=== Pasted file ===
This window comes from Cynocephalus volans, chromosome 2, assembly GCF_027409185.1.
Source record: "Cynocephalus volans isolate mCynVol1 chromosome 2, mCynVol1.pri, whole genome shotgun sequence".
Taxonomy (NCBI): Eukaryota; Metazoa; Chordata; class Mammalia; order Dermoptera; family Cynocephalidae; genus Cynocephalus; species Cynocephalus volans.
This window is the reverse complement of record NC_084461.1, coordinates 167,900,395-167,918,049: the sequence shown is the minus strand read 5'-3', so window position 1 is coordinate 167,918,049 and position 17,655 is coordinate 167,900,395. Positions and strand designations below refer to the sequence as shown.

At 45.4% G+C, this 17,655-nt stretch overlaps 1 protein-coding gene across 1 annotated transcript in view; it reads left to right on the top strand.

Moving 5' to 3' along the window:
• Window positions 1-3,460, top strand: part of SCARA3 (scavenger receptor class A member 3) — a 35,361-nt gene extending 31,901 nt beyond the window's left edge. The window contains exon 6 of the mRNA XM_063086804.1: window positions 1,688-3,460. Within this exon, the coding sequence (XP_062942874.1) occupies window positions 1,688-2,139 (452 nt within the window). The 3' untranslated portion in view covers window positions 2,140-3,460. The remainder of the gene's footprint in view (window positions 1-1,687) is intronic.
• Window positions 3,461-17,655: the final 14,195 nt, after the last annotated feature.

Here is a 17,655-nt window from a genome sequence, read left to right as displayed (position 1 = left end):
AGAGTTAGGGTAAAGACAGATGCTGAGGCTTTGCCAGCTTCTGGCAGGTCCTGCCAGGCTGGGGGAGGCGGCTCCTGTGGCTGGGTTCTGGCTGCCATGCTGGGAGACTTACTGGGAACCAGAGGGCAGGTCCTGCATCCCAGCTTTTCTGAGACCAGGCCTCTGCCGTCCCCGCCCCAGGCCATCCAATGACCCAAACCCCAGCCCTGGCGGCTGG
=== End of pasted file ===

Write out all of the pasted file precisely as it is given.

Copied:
This window comes from Cynocephalus volans, chromosome 2, assembly GCF_027409185.1.
Source record: "Cynocephalus volans isolate mCynVol1 chromosome 2, mCynVol1.pri, whole genome shotgun sequence".
Taxonomy (NCBI): Eukaryota; Metazoa; Chordata; class Mammalia; order Dermoptera; family Cynocephalidae; genus Cynocephalus; species Cynocephalus volans.
This window is the reverse complement of record NC_084461.1, coordinates 167,900,395-167,918,049: the sequence shown is the minus strand read 5'-3', so window position 1 is coordinate 167,918,049 and position 17,655 is coordinate 167,900,395. Positions and strand designations below refer to the sequence as shown.

At 45.4% G+C, this 17,655-nt stretch overlaps 1 protein-coding gene across 1 annotated transcript in view; it reads left to right on the top strand.

Moving 5' to 3' along the window:
• Window positions 1-3,460, top strand: part of SCARA3 (scavenger receptor class A member 3) — a 35,361-nt gene extending 31,901 nt beyond the window's left edge. The window contains exon 6 of the mRNA XM_063086804.1: window positions 1,688-3,460. Within this exon, the coding sequence (XP_062942874.1) occupies window positions 1,688-2,139 (452 nt within the window). The 3' untranslated portion in view covers window positions 2,140-3,460. The remainder of the gene's footprint in view (window positions 1-1,687) is intronic.
• Window positions 3,461-17,655: the final 14,195 nt, after the last annotated feature.

Here is a 17,655-nt window from a genome sequence, read left to right as displayed (position 1 = left end):
AGAGTTAGGGTAAAGACAGATGCTGAGGCTTTGCCAGCTTCTGGCAGGTCCTGCCAGGCTGGGGGAGGCGGCTCCTGTGGCTGGGTTCTGGCTGCCATGCTGGGAGACTTACTGGGAACCAGAGGGCAGGTCCTGCATCCCAGCTTTTCTGAGACCAGGCCTCTGCCGTCCCCGCCCCAGGCCATCCAATGACCCAAACCCCAGCCCTGGCGGCTGG